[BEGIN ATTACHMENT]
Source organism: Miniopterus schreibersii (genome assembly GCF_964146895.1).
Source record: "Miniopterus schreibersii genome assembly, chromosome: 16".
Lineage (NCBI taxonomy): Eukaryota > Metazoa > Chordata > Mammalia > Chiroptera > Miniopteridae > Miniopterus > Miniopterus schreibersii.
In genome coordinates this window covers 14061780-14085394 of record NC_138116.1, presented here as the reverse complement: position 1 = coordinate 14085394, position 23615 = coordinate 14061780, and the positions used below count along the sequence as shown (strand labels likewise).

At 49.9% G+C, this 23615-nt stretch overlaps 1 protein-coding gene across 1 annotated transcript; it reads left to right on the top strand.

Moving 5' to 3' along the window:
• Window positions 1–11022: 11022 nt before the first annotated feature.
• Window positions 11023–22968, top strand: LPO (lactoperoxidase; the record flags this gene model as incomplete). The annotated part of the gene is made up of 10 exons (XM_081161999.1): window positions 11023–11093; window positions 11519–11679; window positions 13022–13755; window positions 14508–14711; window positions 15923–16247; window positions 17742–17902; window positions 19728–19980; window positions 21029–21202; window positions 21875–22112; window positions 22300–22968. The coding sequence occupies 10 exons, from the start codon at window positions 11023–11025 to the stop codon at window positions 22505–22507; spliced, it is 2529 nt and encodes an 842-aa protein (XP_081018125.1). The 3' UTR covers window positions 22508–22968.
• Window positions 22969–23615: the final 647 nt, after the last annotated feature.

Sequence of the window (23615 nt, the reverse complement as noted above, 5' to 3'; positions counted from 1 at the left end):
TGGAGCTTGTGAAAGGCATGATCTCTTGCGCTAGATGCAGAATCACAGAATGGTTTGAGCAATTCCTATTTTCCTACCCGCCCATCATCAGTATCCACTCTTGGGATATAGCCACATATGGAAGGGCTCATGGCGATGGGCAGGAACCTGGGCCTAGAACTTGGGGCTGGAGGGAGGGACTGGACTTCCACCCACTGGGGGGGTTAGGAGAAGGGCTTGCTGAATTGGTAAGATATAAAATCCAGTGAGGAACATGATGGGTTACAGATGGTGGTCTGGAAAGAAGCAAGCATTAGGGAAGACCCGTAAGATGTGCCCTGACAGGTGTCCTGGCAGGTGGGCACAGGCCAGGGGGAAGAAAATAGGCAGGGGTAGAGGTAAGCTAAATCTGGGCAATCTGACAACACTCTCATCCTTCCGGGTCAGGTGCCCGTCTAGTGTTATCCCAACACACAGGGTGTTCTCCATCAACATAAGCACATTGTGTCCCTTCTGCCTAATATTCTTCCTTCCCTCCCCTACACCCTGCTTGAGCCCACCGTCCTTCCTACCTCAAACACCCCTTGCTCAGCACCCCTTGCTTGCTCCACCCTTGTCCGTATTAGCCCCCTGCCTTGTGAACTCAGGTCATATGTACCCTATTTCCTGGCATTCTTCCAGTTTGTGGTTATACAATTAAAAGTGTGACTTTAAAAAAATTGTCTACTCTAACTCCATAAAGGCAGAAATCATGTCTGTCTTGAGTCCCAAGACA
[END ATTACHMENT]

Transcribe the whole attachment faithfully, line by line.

Source organism: Miniopterus schreibersii (genome assembly GCF_964146895.1).
Source record: "Miniopterus schreibersii genome assembly, chromosome: 16".
Lineage (NCBI taxonomy): Eukaryota > Metazoa > Chordata > Mammalia > Chiroptera > Miniopteridae > Miniopterus > Miniopterus schreibersii.
In genome coordinates this window covers 14061780-14085394 of record NC_138116.1, presented here as the reverse complement: position 1 = coordinate 14085394, position 23615 = coordinate 14061780, and the positions used below count along the sequence as shown (strand labels likewise).

At 49.9% G+C, this 23615-nt stretch overlaps 1 protein-coding gene across 1 annotated transcript; it reads left to right on the top strand.

Moving 5' to 3' along the window:
• Window positions 1–11022: 11022 nt before the first annotated feature.
• Window positions 11023–22968, top strand: LPO (lactoperoxidase; the record flags this gene model as incomplete). The annotated part of the gene is made up of 10 exons (XM_081161999.1): window positions 11023–11093; window positions 11519–11679; window positions 13022–13755; window positions 14508–14711; window positions 15923–16247; window positions 17742–17902; window positions 19728–19980; window positions 21029–21202; window positions 21875–22112; window positions 22300–22968. The coding sequence occupies 10 exons, from the start codon at window positions 11023–11025 to the stop codon at window positions 22505–22507; spliced, it is 2529 nt and encodes an 842-aa protein (XP_081018125.1). The 3' UTR covers window positions 22508–22968.
• Window positions 22969–23615: the final 647 nt, after the last annotated feature.

Sequence of the window (23615 nt, the reverse complement as noted above, 5' to 3'; positions counted from 1 at the left end):
TGGAGCTTGTGAAAGGCATGATCTCTTGCGCTAGATGCAGAATCACAGAATGGTTTGAGCAATTCCTATTTTCCTACCCGCCCATCATCAGTATCCACTCTTGGGATATAGCCACATATGGAAGGGCTCATGGCGATGGGCAGGAACCTGGGCCTAGAACTTGGGGCTGGAGGGAGGGACTGGACTTCCACCCACTGGGGGGGTTAGGAGAAGGGCTTGCTGAATTGGTAAGATATAAAATCCAGTGAGGAACATGATGGGTTACAGATGGTGGTCTGGAAAGAAGCAAGCATTAGGGAAGACCCGTAAGATGTGCCCTGACAGGTGTCCTGGCAGGTGGGCACAGGCCAGGGGGAAGAAAATAGGCAGGGGTAGAGGTAAGCTAAATCTGGGCAATCTGACAACACTCTCATCCTTCCGGGTCAGGTGCCCGTCTAGTGTTATCCCAACACACAGGGTGTTCTCCATCAACATAAGCACATTGTGTCCCTTCTGCCTAATATTCTTCCTTCCCTCCCCTACACCCTGCTTGAGCCCACCGTCCTTCCTACCTCAAACACCCCTTGCTCAGCACCCCTTGCTTGCTCCACCCTTGTCCGTATTAGCCCCCTGCCTTGTGAACTCAGGTCATATGTACCCTATTTCCTGGCATTCTTCCAGTTTGTGGTTATACAATTAAAAGTGTGACTTTAAAAAAATTGTCTACTCTAACTCCATAAAGGCAGAAATCATGTCTGTCTTGAGTCCCAAGACA